It's no wonder dandelion is used to build strength, energize, and enhance vital life forces. Dandelion roots are high in iron, manganese, phosphorus, protein, sodium, and vitamin A. They contain an especially well-balanced array of calcium, chromium, magnesium, niacin, potassium, riboflavin, zinc, and vitamin C complex.
Dandelion leaves are loaded with omega-3 fatty acids, vitamins A, B, C, and D, potassium, iron, calcium, and phosphorus. They are an excellent spring tonic, helping to revitalize the body and rejuvenate the liver. I eat them raw or cooked, brew them into infusions and use them in vinegars and tinctures. You must experience dandelion for yourself! The strengthening effect of integrating this absolutely cosmic herb into your diet for six weeks each spring is astounding. We eat it daily.
Steamed or boiled with garlic and a bit of tamari, or lightly sprinkled with herb vinegar, and in our salads, dandelion greens are a mainstay of our mid-day meal all spring.
Dandelion leaves are gentle, yet fast-acting in helping to relieve bloating, breast tenderness, and other problems associated with water retention. Old herbals recommend an infusion made from the dry leaves as a treatment for gout. I prefer a daily dose of vinegar made from dandelion's fresh roots leaves. It's best when taken for at least one year.
Dandelion flowers steeped in olive oil are a wonderful moisturizer and a great tension-relieving massage oil. These beautiful golden blossoms possess the ability to help release emotions held in the muscles. Steeped in wine, dandelion flowers make a delicious aperitif that soothes heartache.
Dandelion cap is a discutient. It can absorb and dissolve diseased tissue, tumors, and abnormal growths. Break the plant anywhere on the leaves, stem, or root and a white milky sap emerges. Consistent applications make warts (even those you've had forever) disappear in "no time."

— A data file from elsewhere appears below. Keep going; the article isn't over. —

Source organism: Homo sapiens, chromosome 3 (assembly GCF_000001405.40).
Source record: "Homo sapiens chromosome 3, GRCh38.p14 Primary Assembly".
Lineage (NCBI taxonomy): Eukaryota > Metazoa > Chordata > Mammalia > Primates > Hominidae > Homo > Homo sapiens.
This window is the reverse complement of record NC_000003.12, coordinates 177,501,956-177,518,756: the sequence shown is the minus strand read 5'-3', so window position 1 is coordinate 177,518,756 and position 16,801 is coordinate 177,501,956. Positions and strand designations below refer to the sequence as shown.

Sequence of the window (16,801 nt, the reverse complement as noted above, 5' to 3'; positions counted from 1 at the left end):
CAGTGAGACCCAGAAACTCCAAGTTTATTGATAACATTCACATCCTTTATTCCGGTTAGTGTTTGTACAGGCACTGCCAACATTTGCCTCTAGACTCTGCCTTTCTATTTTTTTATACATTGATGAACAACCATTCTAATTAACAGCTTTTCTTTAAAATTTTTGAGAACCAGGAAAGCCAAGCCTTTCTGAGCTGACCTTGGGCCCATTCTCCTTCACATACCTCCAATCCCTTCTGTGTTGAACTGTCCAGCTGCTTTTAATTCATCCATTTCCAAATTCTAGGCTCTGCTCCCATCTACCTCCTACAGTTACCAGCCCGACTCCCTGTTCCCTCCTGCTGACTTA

Dandelion flower essence, taken internally or applied topically, helps the release of emotions. I take it to enhance my openness to cosmic influences and to relax. It is useful for anyone engaged in deep work with their body, such as yoga, tai chi, reiki, massage, or chiropractic adjustments.
Dandelions grow just about everywhere, and their appearance is a sure sign that herbicide sprays have not been used in that particular area.
Early each spring on a glorious blue-sky day, we love to go our to harvest dandelion roots. The smell of fresh spring soil fills the air and our muscles rejoice at working again in the gardens after winter. We bring home the golden-colored roots with leaves still attached, lightly rinse them, brushing off any remaining soil with a stiff brush, and fill our jars with the never separate the leaves from their roots. Dandelion's powerful healing constituent, taraxacin, is concentrated in the sap and we don't want to lose a drop of it. Six weeks later our mineral-rich vinegar is ready to use in countless ways throughout the year.
It's a lot easier to dig dandelion if it's allowed to grow in the garden where the soil is loose. We actually planted dandelion in my garden, and let it "escape" for a wilder flavor. The slender, jagged leaves will grow into a huge rosette that is quite ornamental, and the sight of those bright golden blossoms in spring always enlivens me.
I harvest dandelion leaves year round and the flowers as they bloom. The roots like most perennials are ready to dig anytime after the fall of their second year of growth.